If you are interested in its source code, go check it out at my GitHub repository.
In my Magic, there are probably 20-30 boot-time services it has to run. No wonder the slow boot.
Furthermore, I was thinking if it might be possible to disable/enable boot-time services as what we used to do in Windows or Linux. So, I added code to try.
and in Java,
pm.setComponentEnabledSetting( new ComponentName(appInfo.packageName, appInfo.name), PackageManager.COMPONENT_ENABLED_STATE_DISABLED, PackageManager.DONT_KILL_APP);But, the application threw an SecurityException immediately after the line above.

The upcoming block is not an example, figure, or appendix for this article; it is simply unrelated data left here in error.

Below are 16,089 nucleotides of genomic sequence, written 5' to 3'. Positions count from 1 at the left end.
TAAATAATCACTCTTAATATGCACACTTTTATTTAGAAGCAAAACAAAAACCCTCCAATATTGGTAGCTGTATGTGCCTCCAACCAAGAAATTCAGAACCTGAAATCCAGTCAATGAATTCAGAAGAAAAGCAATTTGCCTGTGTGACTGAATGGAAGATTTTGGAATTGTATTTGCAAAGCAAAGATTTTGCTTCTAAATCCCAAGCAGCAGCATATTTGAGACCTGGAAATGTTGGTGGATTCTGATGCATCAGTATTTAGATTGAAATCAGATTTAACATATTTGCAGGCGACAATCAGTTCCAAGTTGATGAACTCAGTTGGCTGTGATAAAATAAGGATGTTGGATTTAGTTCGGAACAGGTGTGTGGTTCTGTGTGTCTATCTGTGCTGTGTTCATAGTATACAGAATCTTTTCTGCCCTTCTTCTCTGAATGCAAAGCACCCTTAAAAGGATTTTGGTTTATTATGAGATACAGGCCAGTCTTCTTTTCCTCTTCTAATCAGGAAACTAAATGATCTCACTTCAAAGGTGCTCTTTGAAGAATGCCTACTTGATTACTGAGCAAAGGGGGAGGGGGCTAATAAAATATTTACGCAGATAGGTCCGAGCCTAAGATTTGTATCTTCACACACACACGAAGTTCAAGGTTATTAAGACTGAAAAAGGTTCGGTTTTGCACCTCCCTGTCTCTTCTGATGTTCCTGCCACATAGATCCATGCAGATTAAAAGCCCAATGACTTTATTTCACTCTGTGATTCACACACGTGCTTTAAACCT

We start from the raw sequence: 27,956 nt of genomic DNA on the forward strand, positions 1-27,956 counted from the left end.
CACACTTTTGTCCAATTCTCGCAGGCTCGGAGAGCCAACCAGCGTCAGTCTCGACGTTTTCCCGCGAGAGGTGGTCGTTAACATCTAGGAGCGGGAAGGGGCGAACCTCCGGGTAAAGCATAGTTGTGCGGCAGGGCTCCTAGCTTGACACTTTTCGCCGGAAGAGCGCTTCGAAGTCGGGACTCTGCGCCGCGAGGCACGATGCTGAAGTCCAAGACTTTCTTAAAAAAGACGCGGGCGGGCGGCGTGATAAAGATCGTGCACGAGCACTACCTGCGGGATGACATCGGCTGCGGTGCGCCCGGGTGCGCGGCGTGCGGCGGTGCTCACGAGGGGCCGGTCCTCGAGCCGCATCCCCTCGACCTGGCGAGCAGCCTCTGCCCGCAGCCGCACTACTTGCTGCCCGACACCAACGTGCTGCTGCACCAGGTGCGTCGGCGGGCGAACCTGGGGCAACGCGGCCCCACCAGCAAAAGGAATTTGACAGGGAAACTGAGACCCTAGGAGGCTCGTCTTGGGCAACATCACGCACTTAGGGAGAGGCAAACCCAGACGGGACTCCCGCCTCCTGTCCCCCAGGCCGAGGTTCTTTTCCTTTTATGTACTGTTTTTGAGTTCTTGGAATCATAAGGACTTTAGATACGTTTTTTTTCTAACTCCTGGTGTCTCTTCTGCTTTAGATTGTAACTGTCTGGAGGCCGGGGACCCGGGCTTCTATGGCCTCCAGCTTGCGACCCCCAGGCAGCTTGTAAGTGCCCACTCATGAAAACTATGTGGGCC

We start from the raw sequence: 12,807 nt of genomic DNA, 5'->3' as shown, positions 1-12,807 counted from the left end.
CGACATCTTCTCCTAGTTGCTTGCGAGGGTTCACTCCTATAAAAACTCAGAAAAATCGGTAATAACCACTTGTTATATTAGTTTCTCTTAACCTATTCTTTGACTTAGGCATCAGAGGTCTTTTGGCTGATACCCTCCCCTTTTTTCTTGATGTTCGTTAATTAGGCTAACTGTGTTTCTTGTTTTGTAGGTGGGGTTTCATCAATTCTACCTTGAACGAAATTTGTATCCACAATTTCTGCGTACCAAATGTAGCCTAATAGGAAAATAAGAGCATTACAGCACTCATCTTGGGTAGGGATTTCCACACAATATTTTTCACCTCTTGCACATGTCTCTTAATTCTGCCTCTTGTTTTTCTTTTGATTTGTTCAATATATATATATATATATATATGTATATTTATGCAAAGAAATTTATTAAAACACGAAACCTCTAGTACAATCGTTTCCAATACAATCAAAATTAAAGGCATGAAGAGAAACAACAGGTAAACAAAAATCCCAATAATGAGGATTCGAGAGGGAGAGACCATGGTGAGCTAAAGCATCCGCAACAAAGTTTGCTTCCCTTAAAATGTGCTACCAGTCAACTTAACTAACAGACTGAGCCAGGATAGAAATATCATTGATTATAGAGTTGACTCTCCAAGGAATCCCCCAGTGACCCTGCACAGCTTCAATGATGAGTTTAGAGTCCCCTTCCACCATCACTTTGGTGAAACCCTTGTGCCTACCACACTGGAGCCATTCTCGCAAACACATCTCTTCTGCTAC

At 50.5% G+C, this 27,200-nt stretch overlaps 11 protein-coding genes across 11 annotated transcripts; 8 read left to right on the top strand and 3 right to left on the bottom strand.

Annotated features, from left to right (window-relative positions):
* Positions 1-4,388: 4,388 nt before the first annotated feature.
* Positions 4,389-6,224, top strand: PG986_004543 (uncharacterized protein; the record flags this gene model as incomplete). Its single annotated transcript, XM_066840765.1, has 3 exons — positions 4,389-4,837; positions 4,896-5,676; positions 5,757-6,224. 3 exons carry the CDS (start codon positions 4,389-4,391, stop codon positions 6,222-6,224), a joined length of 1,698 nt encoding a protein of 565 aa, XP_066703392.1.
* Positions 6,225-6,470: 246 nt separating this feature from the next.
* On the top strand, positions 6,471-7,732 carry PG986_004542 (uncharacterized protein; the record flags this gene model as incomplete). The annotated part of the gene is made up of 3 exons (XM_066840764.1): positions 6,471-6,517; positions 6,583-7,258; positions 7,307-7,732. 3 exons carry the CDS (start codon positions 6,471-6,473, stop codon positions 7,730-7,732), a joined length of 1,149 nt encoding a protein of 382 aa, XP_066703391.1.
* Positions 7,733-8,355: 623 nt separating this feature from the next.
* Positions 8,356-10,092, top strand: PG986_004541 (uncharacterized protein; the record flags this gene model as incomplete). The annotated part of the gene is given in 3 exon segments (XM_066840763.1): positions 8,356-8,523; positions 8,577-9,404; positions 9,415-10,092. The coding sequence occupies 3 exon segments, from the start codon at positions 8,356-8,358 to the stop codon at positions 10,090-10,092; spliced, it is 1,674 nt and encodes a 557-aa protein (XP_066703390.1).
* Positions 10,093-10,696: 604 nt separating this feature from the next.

E/AndroidRuntime( 3188): java.lang.SecurityException: Permission Denial: attempt to change component state from pid=3188, uid=10026, package uid=10023It makes sense totally. If an application can change other application's state, what will happen? A big security hole.
One thing I leaned from trying this is that I noticed some applications use BOOT_COMPLETED as a way to auto-start themselves after boot completed. This means if you want your application to run automatically after boot, register a boot-time BroadcastReceiver and start your main activity in onReceiver().